There’s Always a Prophylactic But

Regina Cano

HT file photo by Elio Delgado

“Privilege can create monsters.”  This has been repeated by many people for years in the face of signs that are frightening.

Socialist society has meant a whole list of undeniable benefits for the Cuban people, and among this inventory can be highlighted the special treatment made available to people with capacities that are different from the great majority.

I’m talking of individuals who are physically or visually handicapped, those who are hearing impaired (deaf), and people with learning disabilities, Down syndrome or some other challenge that I’m overlooking at the moment.

And to ensure that such references are not overlooked, associations were created years ago to bring together almost everyone — which included the great majority of Cubans with disabilities — who were seeking to balance the rights of people as much as possible.

In this way the Cuban Association of Persons with Limited Physical and Motor-Skill Abilities (ACLIFIM) was constituted, as was the National Association of the Deaf in Cuba (ANSOC) and the National Association of the Blind (ANCI).

People!  All that sounds noble, because this way none of those beings are left to the mercy of the cruelties and ungodliness of others.

“But there’s always a prophylactic but” as poet Ramon Fernandez Larrea once said.

How often have you seen a sufferer of Down syndrome being used by his sister to cut in line at a bank;  while he doesn’t understand anything involving bills, she takes advantage of the opportunity to make some payment or cash a check for herself.

Likewise, it’s surprising to discover how behind the disabled vendors on street corners or in the doorways of their houses, the wheeling and dealing of the black market is being developed.  Concealed behind the doleful image painted on their face or the card explaining their disability, there are often clandestine activities going on (which finally might soon become legal given the impending reforms) or even operations involving theft in the worst cases.

A pregnant woman — let’s call this a temporary disability — will go to buy a tank of cooking gas and at her side her brother or husband will take advantage of her condition to go up in front of others who are waiting.

When there’s a very long line for something in short supply and desperately needed by everyone, there always appear those disabled or pregnant individuals who leave all their able-bodied folks at home and take charge of making the purchases.

These are not the only occasions in which this is evidenced, but they are indeed the most common.  There are those that others undertake in a quiet manner and with inevitable benevolence, but which do not cease to raise discreet comments of protest.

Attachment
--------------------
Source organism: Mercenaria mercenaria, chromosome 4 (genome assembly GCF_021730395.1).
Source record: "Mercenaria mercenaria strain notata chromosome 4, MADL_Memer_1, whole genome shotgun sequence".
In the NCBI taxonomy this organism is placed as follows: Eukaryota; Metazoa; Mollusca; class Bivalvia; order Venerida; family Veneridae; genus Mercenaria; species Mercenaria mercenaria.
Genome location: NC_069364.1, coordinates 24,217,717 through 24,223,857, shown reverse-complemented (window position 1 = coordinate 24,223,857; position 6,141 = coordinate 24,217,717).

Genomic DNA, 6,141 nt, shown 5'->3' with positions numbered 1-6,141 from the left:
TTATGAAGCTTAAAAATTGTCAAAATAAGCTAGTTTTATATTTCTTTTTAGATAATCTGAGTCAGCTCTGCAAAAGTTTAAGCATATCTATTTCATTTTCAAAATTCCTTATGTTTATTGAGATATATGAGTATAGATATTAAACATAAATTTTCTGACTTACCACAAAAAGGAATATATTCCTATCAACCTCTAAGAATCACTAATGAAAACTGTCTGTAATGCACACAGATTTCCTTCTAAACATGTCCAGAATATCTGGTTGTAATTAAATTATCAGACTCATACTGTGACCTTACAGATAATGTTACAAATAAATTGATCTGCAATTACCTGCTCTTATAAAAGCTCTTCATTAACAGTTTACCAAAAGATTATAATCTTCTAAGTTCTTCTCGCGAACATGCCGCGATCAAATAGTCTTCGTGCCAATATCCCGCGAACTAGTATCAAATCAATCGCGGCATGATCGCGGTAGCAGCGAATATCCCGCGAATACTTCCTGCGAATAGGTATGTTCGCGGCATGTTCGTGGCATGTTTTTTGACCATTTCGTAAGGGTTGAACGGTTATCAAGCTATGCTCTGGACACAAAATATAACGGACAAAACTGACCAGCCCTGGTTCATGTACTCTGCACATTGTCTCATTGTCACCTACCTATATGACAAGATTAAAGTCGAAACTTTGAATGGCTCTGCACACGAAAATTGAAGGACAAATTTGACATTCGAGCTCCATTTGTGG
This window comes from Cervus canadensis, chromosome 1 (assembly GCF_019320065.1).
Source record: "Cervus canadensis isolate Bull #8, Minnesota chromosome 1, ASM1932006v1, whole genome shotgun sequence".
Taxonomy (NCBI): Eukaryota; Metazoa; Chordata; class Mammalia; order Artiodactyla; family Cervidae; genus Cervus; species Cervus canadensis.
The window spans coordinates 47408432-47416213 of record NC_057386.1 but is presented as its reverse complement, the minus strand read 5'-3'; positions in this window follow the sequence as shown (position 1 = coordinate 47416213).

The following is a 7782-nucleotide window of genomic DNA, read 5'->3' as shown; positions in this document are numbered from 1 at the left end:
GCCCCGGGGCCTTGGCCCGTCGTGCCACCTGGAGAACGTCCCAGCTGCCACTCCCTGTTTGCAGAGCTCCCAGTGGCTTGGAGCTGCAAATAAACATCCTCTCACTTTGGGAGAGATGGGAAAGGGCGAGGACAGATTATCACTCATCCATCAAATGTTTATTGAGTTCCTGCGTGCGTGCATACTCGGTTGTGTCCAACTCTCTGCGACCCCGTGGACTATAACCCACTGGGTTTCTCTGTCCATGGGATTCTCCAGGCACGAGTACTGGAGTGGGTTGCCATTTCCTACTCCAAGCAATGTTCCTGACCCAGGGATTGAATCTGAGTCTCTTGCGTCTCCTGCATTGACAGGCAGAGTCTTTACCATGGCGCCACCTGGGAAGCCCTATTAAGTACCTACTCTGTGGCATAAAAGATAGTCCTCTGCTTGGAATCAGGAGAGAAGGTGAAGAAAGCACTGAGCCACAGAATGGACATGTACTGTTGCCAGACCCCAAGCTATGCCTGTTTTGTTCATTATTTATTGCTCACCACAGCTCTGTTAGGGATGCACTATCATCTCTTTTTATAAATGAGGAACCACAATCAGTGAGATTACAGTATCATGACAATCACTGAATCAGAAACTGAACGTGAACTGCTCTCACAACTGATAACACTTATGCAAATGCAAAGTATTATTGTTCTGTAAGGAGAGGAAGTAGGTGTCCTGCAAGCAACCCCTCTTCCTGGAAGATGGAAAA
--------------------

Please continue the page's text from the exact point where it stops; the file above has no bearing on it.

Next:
Regina Cano

Regina Cano: I have lived my entire life in Havana, Cuba – the island from which I’ve still never left, and which I love. I was born on September 9, and my parents chose my name out of superstition, but my mother raised me outside the religion professed by her family. I studied accounting and finance at the University of Havana, a profession that I’m not engaged in for the time being, and that I substituted for doing crafts, some ceramics, and studying a little English and about painting. Ah! – concerning my picture: I identify with Rastafarian principles, but I am not one of them. I wear this cap from time to time, but I assure you I just didn't have a better picture.



One thought on “There’s Always a Prophylactic But

  • Really Regina…. these are your worries and concerns? A sister taking advantage of her sibling’s disability to cut lines at banks. Perhaps she should have left her sibling in a locked room at home so she could run her errands. To equate a small, small, minority of cases of “doleful” images to diminish the needs of those who strive to live typically in communities, as part of their communities is terrible. The fact that you include pregnant women in your rant is peculiar. You believe that the disabled and the pregnant should be left at home so the able bodied can go out in public and not cause a nuisance. This article is an example of why there is a NEED for organizations like the ACLIFM,ANSOC, ANCI…. to protect those individuals who struggle on a every day basis from being excluded from such ordinary activities such as banking and shopping. Shame on you!!!!!

    Reply

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